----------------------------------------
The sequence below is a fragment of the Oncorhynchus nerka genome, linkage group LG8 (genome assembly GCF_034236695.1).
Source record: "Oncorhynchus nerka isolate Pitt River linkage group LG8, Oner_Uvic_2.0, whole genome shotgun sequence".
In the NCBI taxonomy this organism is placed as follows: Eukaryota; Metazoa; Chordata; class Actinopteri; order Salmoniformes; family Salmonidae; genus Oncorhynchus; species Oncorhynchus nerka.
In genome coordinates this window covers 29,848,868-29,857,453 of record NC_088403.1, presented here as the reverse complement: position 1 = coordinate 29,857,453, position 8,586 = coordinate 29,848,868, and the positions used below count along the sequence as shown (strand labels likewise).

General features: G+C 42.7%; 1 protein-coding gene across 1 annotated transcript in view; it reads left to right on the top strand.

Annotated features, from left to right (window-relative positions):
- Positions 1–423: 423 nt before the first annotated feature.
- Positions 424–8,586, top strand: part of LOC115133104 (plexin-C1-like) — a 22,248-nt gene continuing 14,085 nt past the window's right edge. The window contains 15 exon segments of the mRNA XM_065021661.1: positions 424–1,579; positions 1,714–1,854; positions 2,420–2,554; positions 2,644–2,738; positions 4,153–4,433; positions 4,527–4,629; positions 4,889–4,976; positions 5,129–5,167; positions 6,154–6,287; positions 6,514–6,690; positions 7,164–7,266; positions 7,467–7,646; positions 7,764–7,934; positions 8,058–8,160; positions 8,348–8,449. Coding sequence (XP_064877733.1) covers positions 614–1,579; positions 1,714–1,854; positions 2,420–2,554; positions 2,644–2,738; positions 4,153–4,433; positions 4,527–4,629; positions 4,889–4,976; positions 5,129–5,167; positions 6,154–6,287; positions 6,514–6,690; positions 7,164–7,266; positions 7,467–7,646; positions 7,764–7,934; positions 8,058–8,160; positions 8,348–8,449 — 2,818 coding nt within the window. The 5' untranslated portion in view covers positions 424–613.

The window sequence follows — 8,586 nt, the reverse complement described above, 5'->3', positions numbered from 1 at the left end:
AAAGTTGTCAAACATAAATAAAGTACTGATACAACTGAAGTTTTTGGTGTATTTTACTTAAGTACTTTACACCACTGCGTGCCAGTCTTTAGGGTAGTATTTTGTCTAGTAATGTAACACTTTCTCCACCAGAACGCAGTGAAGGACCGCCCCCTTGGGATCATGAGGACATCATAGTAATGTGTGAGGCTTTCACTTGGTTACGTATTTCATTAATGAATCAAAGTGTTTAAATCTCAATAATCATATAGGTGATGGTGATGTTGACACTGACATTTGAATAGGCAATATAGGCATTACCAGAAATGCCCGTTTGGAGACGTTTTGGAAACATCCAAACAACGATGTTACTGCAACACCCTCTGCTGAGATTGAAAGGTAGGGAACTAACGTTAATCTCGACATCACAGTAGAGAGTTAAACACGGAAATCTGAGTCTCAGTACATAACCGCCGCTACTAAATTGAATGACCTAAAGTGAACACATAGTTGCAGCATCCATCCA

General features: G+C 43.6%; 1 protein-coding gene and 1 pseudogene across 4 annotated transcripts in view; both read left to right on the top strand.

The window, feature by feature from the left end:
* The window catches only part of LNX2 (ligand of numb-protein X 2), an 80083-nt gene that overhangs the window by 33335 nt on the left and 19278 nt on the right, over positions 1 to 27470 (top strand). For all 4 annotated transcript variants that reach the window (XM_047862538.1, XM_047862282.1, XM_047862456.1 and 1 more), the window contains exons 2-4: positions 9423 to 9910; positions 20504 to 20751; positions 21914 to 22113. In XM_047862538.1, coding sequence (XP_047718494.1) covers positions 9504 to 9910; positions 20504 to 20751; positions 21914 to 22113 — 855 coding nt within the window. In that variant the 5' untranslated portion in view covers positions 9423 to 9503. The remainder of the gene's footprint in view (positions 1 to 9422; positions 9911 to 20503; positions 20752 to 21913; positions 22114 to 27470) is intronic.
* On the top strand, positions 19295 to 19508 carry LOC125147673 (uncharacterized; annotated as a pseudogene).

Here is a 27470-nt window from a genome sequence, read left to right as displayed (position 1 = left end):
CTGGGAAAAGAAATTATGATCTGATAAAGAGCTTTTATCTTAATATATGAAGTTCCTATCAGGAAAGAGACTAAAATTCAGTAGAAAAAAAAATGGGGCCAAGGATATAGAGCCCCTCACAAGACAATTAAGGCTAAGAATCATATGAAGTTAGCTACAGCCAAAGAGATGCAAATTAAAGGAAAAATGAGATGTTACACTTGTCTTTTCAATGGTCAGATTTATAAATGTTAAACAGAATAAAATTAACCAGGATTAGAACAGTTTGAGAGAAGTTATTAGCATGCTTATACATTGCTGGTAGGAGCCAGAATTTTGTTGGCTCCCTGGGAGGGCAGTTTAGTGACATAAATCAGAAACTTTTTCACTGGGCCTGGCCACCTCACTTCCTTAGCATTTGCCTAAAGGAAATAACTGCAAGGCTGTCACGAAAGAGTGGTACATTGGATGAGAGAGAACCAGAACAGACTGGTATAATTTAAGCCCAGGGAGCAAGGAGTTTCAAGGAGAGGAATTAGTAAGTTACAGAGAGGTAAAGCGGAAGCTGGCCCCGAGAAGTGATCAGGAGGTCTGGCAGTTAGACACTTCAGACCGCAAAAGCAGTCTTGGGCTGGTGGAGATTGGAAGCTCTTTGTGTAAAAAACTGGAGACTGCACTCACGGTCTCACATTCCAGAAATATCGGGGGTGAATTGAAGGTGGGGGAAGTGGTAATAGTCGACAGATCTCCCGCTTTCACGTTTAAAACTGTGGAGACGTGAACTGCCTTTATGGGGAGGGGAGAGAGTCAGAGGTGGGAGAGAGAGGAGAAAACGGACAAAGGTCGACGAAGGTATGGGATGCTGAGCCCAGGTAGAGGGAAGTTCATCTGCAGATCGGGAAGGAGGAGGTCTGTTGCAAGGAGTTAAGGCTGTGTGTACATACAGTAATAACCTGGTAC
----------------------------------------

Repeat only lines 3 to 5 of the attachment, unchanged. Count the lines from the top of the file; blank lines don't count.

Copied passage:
In the NCBI taxonomy this organism is placed as follows: Eukaryota; Metazoa; Chordata; class Actinopteri; order Salmoniformes; family Salmonidae; genus Oncorhynchus; species Oncorhynchus nerka.
In genome coordinates this window covers 29,848,868-29,857,453 of record NC_088403.1, presented here as the reverse complement: position 1 = coordinate 29,857,453, position 8,586 = coordinate 29,848,868, and the positions used below count along the sequence as shown (strand labels likewise).

General features: G+C 42.7%; 1 protein-coding gene across 1 annotated transcript in view; it reads left to right on the top strand.